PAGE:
Yesterday, with our friends at the Task Force and the National Black Justice Coalition, we released new analysis of Black transgender respondents in the National Transgender Discrimination Survey. The analysis is based on the experiences of 381 respondents who are Black or Black multiracial, and some of the results are startling:
- Black transgender people had an extremely high unemployment rate at 26 percent, two times the rate of the overall transgender sample and four times the rate of the general population.
- A startling 41 percent of Black respondents said they had experienced homelessness at some point in their lives, more than five times the rate of the general U.S. population.
- Black transgender people lived in extreme poverty with 34 percent reporting a household income of less than $10,000 per year. This is more than twice the rate for transgender people of all races (15 percent), four times the general Black population rate (9 percent), and eight times the general U.S. population rate (4 percent).
- Black transgender people were affected by HIV in devastating numbers. More than one-fifth of respondents were living with HIV (20.23 percent), compared to a rate of 2.64 percent for transgender respondents of all races, 2.4 percent for the general Black population, and 0.60 percent of the general U.S. population.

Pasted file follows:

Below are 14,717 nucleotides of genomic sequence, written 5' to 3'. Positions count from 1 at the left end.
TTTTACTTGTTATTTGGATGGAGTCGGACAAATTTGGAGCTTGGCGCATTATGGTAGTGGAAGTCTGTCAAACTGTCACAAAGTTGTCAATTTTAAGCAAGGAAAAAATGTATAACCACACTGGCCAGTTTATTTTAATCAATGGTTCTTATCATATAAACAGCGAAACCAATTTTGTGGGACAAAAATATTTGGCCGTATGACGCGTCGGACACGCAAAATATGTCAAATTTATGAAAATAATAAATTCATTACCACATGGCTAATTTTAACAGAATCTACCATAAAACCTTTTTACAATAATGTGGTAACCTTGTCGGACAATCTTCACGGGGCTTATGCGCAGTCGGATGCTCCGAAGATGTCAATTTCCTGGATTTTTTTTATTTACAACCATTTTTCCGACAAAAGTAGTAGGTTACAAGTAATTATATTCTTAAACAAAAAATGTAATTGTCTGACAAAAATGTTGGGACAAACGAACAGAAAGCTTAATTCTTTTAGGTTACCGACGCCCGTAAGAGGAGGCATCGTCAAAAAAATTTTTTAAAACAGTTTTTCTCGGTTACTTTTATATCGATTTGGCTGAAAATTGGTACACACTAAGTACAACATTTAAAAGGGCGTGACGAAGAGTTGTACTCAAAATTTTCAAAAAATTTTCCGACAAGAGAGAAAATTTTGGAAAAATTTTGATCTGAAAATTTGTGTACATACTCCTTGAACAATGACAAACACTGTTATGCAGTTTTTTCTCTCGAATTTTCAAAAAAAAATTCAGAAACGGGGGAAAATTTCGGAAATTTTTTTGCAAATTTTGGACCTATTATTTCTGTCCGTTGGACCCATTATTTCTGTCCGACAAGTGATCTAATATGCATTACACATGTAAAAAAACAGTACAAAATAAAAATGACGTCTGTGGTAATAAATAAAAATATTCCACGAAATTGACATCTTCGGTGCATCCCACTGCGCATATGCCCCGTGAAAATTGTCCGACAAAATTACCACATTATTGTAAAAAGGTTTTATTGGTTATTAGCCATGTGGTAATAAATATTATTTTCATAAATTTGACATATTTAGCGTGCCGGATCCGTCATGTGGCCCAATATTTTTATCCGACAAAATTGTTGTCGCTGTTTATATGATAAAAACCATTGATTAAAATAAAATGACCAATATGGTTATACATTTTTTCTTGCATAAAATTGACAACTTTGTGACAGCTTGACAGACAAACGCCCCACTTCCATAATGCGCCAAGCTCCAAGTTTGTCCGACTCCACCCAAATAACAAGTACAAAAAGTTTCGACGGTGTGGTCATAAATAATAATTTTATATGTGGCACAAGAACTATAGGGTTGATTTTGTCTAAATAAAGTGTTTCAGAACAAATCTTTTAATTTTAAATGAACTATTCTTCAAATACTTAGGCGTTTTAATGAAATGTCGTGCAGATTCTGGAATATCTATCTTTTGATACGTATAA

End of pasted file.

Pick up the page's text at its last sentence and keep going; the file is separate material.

Mara Keisling, executive director of the National Center for Transgender Equality, said
“This report confirms what we’ve long known to be true: being transgender and Black in the United States presents unique challenges on the path to full equality. This problem is deeply important to me and to NCTE where every day we hear from transgender people of color who survive in the face of racism and transphobia. This report should be a lesson to all of us that a world with transgender equality is a world with racial equality.”
Watch the video after the jump.
Thank you finally what I have been saying to my caucasian friends can now make a bit more sense. Being trans is one already huge battlefield but add racism to that and its a whole new world. Going from a black female to a black male in this society is quick a HUGE adventure. Being someone that was apart of this survey I can tell you in my situation not much has changed. The only thing saving me is being post op (now stealth) and school. Hopefully this will serve as an eye opener and get the many poc left struggling some much more needed help especially in the southern and midwestern states where there are still laws such as no amendment of BC’s in OH and TN. In places like that it puts a lot of lives and careers in danger. I always applaud NCTE for their efforts, thank you all once again.
[…] in the eyes of straight folks. That’s why it’s such a shame that stories of some of the most marginalized in our communities, like black and trans folks, are not being […]